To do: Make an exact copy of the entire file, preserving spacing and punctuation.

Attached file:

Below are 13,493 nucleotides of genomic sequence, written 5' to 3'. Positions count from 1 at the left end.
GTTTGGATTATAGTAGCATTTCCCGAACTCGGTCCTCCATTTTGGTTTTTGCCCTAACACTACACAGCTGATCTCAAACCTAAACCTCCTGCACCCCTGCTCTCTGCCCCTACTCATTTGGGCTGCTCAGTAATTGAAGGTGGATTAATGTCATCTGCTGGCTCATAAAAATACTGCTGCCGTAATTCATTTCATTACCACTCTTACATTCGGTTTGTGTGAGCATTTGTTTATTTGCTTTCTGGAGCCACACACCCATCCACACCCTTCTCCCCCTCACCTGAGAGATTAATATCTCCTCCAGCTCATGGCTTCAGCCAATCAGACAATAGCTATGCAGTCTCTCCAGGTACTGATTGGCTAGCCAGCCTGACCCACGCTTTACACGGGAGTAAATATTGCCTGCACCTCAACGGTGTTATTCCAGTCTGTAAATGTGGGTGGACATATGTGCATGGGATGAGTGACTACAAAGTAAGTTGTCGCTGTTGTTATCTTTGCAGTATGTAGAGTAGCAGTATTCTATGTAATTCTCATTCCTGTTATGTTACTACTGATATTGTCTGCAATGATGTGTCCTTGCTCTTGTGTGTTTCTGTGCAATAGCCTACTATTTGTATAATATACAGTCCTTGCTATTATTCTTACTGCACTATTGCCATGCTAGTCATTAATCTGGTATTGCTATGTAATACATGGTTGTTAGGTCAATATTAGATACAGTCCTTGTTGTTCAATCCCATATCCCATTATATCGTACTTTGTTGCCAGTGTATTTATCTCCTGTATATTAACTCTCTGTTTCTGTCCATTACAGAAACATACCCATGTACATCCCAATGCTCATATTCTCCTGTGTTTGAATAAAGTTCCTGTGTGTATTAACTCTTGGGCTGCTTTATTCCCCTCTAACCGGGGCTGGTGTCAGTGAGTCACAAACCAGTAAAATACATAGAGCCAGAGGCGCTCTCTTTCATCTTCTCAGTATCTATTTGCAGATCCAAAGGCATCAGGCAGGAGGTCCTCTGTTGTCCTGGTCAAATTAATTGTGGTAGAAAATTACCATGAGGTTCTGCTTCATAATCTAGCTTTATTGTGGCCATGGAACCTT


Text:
Below are 13,493 nucleotides of genomic sequence, written 5' to 3'. Positions count from 1 at the left end.
GTTTGGATTATAGTAGCATTTCCCGAACTCGGTCCTCCATTTTGGTTTTTGCCCTAACACTACACAGCTGATCTCAAACCTAAACCTCCTGCACCCCTGCTCTCTGCCCCTACTCATTTGGGCTGCTCAGTAATTGAAGGTGGATTAATGTCATCTGCTGGCTCATAAAAATACTGCTGCCGTAATTCATTTCATTACCACTCTTACATTCGGTTTGTGTGAGCATTTGTTTATTTGCTTTCTGGAGCCACACACCCATCCACACCCTTCTCCCCCTCACCTGAGAGATTAATATCTCCTCCAGCTCATGGCTTCAGCCAATCAGACAATAGCTATGCAGTCTCTCCAGGTACTGATTGGCTAGCCAGCCTGACCCACGCTTTACACGGGAGTAAATATTGCCTGCACCTCAACGGTGTTATTCCAGTCTGTAAATGTGGGTGGACATATGTGCATGGGATGAGTGACTACAAAGTAAGTTGTCGCTGTTGTTATCTTTGCAGTATGTAGAGTAGCAGTATTCTATGTAATTCTCATTCCTGTTATGTTACTACTGATATTGTCTGCAATGATGTGTCCTTGCTCTTGTGTGTTTCTGTGCAATAGCCTACTATTTGTATAATATACAGTCCTTGCTATTATTCTTACTGCACTATTGCCATGCTAGTCATTAATCTGGTATTGCTATGTAATACATGGTTGTTAGGTCAATATTAGATACAGTCCTTGTTGTTCAATCCCATATCCCATTATATCGTACTTTGTTGCCAGTGTATTTATCTCCTGTATATTAACTCTCTGTTTCTGTCCATTACAGAAACATACCCATGTACATCCCAATGCTCATATTCTCCTGTGTTTGAATAAAGTTCCTGTGTGTATTAACTCTTGGGCTGCTTTATTCCCCTCTAACCGGGGCTGGTGTCAGTGAGTCACAAACCAGTAAAATACATAGAGCCAGAGGCGCTCTCTTTCATCTTCTCAGTATCTATTTGCAGATCCAAAGGCATCAGGCAGGAGGTCCTCTGTTGTCCTGGTCAAATTAATTGTGGTAGAAAATTACCATGAGGTTCTGCTTCATAATCTAGCTTTATTGTGGCCATGGAACCTT